21:9 monitors have done a good job of filling a couple niche positions in the marketplace. For someone that wants a single display to watch movies and use with the PC, the aspect ratio can work well. With many games, the wider field-of-view enhances games with more information on screen at once and a more immersive experience. Where they have fallen short is with their vertical resolution of 1080 pixels. Running two applications side-by-side makes everything feel cramped. For regular office work a 27” display for the same price has provided a better user experience.

Now we have the first 21:9 aspect ratio monitor with 1440 pixels of vertical resolution, the LG 34UM95. That provides the same vertical area as a 27” display but 3440 horizontal pixels instead of 2560. The larger size makes running two programs side-by-side equivalent to dual 20” displays at 1720x1440, or a 6:5 aspect ratio. Furthermore, the additional real estate makes it much easier to use for non-gaming or movie use. From spreadsheets to word processing, image editors to web browsers, the additional vertical space makes a large difference.

The LG 34UM95 is also the first non-Apple display to include Thunderbolt support. With three integrated USB ports you can use a single cable to drive the 34UM95 display and connected devices from a Thunderbolt equipped computer. An additional Thunderbolt connection allows you to connect another device directly to the 34UM95 as well. Unlike the Apple display there isn’t an Ethernet port, but there is integrated audio.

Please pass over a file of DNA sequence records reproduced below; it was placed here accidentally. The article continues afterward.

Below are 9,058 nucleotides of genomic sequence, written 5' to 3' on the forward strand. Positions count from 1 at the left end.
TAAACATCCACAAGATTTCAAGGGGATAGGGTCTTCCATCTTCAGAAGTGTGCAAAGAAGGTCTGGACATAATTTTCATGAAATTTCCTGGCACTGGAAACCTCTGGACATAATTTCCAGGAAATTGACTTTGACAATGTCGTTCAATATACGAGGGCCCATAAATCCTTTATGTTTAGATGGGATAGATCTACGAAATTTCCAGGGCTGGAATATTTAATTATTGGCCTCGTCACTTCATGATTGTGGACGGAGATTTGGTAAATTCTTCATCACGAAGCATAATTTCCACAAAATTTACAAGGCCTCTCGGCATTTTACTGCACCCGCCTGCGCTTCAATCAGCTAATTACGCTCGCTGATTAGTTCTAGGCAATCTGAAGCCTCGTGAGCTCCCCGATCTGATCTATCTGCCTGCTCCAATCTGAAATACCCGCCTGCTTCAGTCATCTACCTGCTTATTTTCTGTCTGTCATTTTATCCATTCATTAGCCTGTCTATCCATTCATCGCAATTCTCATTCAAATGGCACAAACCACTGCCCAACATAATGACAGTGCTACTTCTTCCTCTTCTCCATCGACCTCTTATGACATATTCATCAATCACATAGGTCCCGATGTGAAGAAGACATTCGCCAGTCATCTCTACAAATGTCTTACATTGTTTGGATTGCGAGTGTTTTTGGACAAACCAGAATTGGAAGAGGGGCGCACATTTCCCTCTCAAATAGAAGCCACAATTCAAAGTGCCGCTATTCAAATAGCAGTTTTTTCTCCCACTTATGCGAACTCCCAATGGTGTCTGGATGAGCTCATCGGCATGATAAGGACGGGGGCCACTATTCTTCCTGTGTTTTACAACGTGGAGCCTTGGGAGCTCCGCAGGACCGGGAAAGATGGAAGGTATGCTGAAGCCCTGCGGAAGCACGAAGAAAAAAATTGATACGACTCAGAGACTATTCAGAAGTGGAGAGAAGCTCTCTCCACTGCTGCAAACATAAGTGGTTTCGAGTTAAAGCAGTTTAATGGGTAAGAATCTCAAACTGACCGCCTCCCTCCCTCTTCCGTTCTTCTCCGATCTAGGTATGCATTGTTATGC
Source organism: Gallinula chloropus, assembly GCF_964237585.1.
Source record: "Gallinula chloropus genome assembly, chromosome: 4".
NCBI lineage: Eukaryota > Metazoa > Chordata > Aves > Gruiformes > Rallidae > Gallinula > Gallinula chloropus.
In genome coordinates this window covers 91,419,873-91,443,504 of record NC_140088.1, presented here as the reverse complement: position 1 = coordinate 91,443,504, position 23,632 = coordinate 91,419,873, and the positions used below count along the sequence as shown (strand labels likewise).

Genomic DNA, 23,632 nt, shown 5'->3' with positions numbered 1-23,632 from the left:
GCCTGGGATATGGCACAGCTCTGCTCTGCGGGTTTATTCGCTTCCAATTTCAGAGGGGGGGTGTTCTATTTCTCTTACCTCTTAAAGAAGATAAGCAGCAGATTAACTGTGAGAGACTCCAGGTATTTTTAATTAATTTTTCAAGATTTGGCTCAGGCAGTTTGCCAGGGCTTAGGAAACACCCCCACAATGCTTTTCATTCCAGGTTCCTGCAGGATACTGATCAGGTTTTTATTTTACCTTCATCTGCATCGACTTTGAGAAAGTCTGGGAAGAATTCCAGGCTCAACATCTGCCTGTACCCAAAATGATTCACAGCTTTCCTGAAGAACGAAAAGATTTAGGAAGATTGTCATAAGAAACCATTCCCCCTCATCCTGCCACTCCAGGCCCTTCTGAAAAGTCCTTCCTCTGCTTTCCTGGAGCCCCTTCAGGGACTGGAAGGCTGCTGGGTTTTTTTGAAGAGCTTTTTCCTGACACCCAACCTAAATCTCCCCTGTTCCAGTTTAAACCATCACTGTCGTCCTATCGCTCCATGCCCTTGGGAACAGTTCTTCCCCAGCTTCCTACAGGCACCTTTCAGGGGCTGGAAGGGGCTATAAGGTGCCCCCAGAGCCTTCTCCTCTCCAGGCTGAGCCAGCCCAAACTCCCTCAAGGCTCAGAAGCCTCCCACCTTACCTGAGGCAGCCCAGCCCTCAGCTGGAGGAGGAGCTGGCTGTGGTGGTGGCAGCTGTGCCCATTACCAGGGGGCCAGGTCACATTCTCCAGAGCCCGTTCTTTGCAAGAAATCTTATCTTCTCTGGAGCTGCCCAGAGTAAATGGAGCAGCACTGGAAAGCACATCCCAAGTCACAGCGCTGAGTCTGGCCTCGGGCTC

For traditional video cards the display includes a DisplayPort input and two HDMI ports. The HDMI ports are still revision 1.4a so they cannot support 60Hz refresh rates at the monitor's native resolution, but DisplayPort will run at 3440x1440 at 60Hz without any issues, including audio support. The monitor includes a full color management system with a 1-point white balance. As with previous LG displays, I have found that the CMS doesn’t work well and should be avoided. It improves the 100% readings but makes everything below that worse.

The 34UM95 includes two “Reader Modes” designed to make reading documents on-screen easier. In use what they do is pump up the red in the white balance. Since most displays ship with an overly-blue image by default, and people are used to that, this will help those people. If you have the display calibrated correctly, you wind up with an image that is very red and large errors in gamma and grayscale. Since these are easy to enable and disable in the menu system, if you like them it is easy to utilize it.

LG 34UM95
Video Inputs 2x HDMI 1.4a, DisplayPort
Panel Type IPS
Pixel Pitch 0.2325mm
Colors 1.07 Billion
Brightness 320 cd/m2
Contrast Ratio 1000:1
Response Time 5ms GtG
Viewable Size 34"
Resolution 3440x1440
Viewing Angle (H/V) 178 / 178
Backlight LED
Power Consumption (operation) 56W
Power Consumption (standby) 1.2W
Screen Treatment Anti-Glare
Height-Adjustable No
Tilt Yes, -5 to 15 degrees
Pivot No
Swivel No